E85 requires more maintenance than normal pump gas since it is hygroscopic and therefore absorbs water, which leads to corrosion and clogging filters, so you need to take special care of the whole fuel system.
Black goo build-up on the injector tips caused by deposits due to different electronic charges in the E85 particles is another issue that needs maintenance, as it can have an effect on the spray pattern of the injector over time. Running a tank of gasoline every once in a while will take care for that problem.
While the pump may say E85, the mix varies significantly due to seasonal implications, which can be a real issue for racers who tune for a set fuel mix. This is why many high-end race cars either mix their own E85 or buy race E85. If you want to fill up at the pump, install a system that uses a flex-fuel sensor!
Finding the correct filter for E85 application can be tough. There are not that many filters out that are compatible with E85 and are also able to filter out small enough particles to keep the injectors clean. A product like Fuelab’s 6 micron fiberglass element filter meets both of these requirements.
What are some of the biggest misunderstandings about fuel injection?
JVH: We still hear from some old school guys that fuel injection isn’t that much better than a carburetor, when, with a very few highly-specific application exceptions, properly mapped fuel injection allows for far better control, easier fueling adjustment (which is a huge plus for the race teams) and automated responses to data provided by on-vehicle sensors. Which carburetor can shut off the fuel to save a motor when the fuel pressure dropped because a pump failed?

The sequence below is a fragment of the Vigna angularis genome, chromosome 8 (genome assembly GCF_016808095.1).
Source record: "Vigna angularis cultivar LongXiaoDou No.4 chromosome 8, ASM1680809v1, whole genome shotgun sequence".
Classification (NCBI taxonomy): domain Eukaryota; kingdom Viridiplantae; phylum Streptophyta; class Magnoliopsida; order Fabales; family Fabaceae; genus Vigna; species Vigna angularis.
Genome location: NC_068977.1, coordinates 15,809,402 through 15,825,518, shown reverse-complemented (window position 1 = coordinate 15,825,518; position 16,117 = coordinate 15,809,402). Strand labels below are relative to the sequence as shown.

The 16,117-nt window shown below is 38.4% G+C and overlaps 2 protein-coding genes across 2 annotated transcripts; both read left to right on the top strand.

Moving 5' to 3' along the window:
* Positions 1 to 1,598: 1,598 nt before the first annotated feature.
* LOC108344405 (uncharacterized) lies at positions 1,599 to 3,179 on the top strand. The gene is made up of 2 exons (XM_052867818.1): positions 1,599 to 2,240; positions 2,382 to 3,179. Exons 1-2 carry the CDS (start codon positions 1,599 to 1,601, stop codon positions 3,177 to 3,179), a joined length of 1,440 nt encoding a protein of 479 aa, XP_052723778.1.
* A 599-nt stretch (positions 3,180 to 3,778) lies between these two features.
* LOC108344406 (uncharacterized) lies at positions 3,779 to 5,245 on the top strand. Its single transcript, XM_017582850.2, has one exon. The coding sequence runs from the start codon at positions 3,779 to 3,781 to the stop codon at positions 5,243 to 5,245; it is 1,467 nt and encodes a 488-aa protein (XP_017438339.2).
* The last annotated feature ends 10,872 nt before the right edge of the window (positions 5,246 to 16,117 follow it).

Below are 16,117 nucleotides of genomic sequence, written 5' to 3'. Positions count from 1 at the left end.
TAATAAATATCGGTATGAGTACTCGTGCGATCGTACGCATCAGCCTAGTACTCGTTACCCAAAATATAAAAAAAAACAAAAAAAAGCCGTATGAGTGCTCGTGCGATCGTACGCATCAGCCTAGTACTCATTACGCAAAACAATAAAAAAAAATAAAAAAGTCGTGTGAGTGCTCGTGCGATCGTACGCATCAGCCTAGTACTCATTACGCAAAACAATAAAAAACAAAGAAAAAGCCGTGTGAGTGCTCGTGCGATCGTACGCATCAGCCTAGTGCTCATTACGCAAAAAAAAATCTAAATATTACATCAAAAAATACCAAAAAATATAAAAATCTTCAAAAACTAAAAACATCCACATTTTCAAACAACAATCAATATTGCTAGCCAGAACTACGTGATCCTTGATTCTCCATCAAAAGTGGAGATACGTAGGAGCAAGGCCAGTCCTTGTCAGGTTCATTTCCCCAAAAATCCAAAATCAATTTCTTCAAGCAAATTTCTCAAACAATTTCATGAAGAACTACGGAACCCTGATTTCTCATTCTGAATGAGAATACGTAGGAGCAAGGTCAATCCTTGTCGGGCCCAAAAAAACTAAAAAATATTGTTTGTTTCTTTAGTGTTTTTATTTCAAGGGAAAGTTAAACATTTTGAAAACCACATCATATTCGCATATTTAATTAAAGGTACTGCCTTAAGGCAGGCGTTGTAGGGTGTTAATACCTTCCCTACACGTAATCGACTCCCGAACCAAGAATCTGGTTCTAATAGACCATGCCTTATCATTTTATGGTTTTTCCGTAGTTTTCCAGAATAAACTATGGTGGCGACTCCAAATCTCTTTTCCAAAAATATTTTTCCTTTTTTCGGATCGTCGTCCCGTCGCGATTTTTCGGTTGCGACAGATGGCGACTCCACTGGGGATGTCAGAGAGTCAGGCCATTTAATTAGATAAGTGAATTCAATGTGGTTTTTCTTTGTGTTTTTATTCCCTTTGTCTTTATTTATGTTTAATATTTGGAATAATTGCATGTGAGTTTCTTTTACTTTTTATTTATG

While old habits die hard, the reality is that fuel injection is superior to carburetion in almost every application, whether it be for a daily-driven street car or a purpose-built race motor. The difference in the level of control and ease of adjustment is vast, and fuel injection systems also provide fail-safes that carbs cannot, the latter of which can mean the difference between a bad run and a blown motor.